Marvelous Melastomataceae–Part I
Our southwestern mid-elevation region of Costa Rica is renowned among botanists for its diverse species of plants in the Black Mouth Family. (No, nothing to do with the plague.) “Mela” is a Greek word meaning “black”, and “stoma” meaning “mouth”, because one who eats the nutritious little blue, black and red berries of Melastomataceae plants will soon have dark-dyed teeth and tongue.
Of the approximately 5000 species of Melastomataceae worldwide, about 3500 are found in Central and South America in the form of shrubs, treelets, herbs, vines or, in some cases, tall trees.
Most Melastome flowers attract female bees that grasp onto stamen and buzz around the multiple anthers, dislodging and collecting their pollen. Presto: when there is close contact, and pollen falls on the stigma, what is known as “buzz pollination” occurs. Beetles, flies and other visitors are also seen on these attractive flowers, but I found no mention of them as pollinators. Some species offer nectar as a reward to hummingbirds, wasps, bats and even rodent pollinators.
I owe my interest in this seventh largest tropical plant family to Frank Almeda, Ph.D., now retired from the California Academy of Sciences in San Francisco, CA. In his career dedicated to Melastomataceae Dr. Almeda discovered new species in remote corners of the new world, teaching and collaborating with myriads of other researchers and students in diverse countries. Fortunately, that dedication continues in retirement. His and other botanists’ collections may be accessed digitally in the botany department website of CAS.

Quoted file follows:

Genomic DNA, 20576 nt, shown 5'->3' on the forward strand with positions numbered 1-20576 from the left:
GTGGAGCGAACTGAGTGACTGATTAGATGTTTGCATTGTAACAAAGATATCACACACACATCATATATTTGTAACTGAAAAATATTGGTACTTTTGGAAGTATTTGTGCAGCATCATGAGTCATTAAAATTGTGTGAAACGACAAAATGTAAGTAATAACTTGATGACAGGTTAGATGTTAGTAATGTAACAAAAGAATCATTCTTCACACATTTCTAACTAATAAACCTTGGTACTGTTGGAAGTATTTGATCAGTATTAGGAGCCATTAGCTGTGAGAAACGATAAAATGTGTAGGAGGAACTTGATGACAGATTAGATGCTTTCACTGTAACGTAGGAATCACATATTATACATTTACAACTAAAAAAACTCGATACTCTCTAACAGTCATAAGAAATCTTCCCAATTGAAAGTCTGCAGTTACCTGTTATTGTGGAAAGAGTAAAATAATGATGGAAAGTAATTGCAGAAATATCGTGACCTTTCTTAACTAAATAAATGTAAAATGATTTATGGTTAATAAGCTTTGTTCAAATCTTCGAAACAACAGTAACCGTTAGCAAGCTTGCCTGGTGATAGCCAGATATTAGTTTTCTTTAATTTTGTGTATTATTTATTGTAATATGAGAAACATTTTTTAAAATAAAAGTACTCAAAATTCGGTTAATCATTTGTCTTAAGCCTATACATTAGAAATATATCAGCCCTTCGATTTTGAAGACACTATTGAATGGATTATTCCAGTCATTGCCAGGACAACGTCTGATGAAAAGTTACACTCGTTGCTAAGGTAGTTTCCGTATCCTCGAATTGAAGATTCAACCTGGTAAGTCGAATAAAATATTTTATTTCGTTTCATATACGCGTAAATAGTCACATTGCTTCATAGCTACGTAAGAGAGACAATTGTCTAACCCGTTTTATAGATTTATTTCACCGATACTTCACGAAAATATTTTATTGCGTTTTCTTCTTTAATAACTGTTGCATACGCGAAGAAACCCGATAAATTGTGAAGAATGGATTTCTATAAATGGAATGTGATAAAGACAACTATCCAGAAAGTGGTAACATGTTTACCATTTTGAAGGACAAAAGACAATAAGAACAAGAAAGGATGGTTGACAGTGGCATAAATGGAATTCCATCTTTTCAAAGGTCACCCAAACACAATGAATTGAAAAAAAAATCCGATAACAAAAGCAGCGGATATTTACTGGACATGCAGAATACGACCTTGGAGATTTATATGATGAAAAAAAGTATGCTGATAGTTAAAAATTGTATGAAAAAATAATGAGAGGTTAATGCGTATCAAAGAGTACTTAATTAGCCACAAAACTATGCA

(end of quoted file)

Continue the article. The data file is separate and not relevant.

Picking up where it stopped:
Why should we care so much about this plant family? A partial answer will appear in my next post, Part II on the marvelous Melastomataceae. The photo gallery below shows a small sampling of flowers currently growing at our Finca Cantaros, plus one seen at higher elevation in nearby Panama.
Click on any of the thumbnail photos in the Gallery to open the full-sized image within a slide show format. You can control the slide show by clicking on the left (<) and right (>) buttons on either side of the photo. To exit the slide show and return to this post, click on the X in the upper left corner of the slide show screen.
A useful reference book: I’ve learned much from Susanne S. Renner in her chapter on Melastomataceae in Flowering Plants of the Neotropics. For an online resource, check out the bi-lingual site Melastomataceae de Centroamerica.
And many thanks to Federico Oviedo-Brenes and Dave Janas at OTS’ Las Cruces Biological Station for their generous help with plant IDs.